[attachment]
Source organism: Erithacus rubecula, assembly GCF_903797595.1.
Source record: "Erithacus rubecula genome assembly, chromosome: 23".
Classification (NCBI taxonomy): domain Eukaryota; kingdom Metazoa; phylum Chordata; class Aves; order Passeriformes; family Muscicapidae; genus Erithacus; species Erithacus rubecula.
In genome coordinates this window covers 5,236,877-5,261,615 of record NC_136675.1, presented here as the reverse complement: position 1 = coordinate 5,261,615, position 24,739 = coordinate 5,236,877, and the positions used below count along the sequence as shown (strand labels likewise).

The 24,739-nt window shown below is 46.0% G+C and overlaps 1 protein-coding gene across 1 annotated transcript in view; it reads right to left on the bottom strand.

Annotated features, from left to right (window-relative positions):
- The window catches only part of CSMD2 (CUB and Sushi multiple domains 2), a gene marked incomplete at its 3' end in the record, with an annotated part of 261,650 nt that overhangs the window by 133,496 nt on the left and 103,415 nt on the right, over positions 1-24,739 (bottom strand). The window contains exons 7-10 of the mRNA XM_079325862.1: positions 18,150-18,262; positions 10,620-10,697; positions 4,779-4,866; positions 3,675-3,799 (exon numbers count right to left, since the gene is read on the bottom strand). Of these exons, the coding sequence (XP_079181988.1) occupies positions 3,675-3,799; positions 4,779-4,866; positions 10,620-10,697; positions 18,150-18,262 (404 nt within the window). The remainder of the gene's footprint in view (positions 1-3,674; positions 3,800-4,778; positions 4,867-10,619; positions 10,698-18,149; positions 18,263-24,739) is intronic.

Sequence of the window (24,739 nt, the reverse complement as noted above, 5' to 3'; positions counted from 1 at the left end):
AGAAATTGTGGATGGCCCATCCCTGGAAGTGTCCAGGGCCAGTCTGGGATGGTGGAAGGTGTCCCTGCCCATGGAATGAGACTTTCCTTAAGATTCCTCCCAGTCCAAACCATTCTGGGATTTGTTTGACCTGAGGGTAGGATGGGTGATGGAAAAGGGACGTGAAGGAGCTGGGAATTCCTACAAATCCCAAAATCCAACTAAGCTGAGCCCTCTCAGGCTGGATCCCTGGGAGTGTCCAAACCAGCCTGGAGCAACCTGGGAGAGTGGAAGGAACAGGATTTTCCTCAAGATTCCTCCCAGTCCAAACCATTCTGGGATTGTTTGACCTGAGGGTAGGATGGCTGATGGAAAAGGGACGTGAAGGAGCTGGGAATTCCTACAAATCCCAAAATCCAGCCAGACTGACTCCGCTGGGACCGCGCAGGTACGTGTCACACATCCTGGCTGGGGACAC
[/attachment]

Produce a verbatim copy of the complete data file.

Source organism: Erithacus rubecula, assembly GCF_903797595.1.
Source record: "Erithacus rubecula genome assembly, chromosome: 23".
Classification (NCBI taxonomy): domain Eukaryota; kingdom Metazoa; phylum Chordata; class Aves; order Passeriformes; family Muscicapidae; genus Erithacus; species Erithacus rubecula.
In genome coordinates this window covers 5,236,877-5,261,615 of record NC_136675.1, presented here as the reverse complement: position 1 = coordinate 5,261,615, position 24,739 = coordinate 5,236,877, and the positions used below count along the sequence as shown (strand labels likewise).

The 24,739-nt window shown below is 46.0% G+C and overlaps 1 protein-coding gene across 1 annotated transcript in view; it reads right to left on the bottom strand.

Annotated features, from left to right (window-relative positions):
- The window catches only part of CSMD2 (CUB and Sushi multiple domains 2), a gene marked incomplete at its 3' end in the record, with an annotated part of 261,650 nt that overhangs the window by 133,496 nt on the left and 103,415 nt on the right, over positions 1-24,739 (bottom strand). The window contains exons 7-10 of the mRNA XM_079325862.1: positions 18,150-18,262; positions 10,620-10,697; positions 4,779-4,866; positions 3,675-3,799 (exon numbers count right to left, since the gene is read on the bottom strand). Of these exons, the coding sequence (XP_079181988.1) occupies positions 3,675-3,799; positions 4,779-4,866; positions 10,620-10,697; positions 18,150-18,262 (404 nt within the window). The remainder of the gene's footprint in view (positions 1-3,674; positions 3,800-4,778; positions 4,867-10,619; positions 10,698-18,149; positions 18,263-24,739) is intronic.

Sequence of the window (24,739 nt, the reverse complement as noted above, 5' to 3'; positions counted from 1 at the left end):
AGAAATTGTGGATGGCCCATCCCTGGAAGTGTCCAGGGCCAGTCTGGGATGGTGGAAGGTGTCCCTGCCCATGGAATGAGACTTTCCTTAAGATTCCTCCCAGTCCAAACCATTCTGGGATTTGTTTGACCTGAGGGTAGGATGGGTGATGGAAAAGGGACGTGAAGGAGCTGGGAATTCCTACAAATCCCAAAATCCAACTAAGCTGAGCCCTCTCAGGCTGGATCCCTGGGAGTGTCCAAACCAGCCTGGAGCAACCTGGGAGAGTGGAAGGAACAGGATTTTCCTCAAGATTCCTCCCAGTCCAAACCATTCTGGGATTGTTTGACCTGAGGGTAGGATGGCTGATGGAAAAGGGACGTGAAGGAGCTGGGAATTCCTACAAATCCCAAAATCCAGCCAGACTGACTCCGCTGGGACCGCGCAGGTACGTGTCACACATCCTGGCTGGGGACAC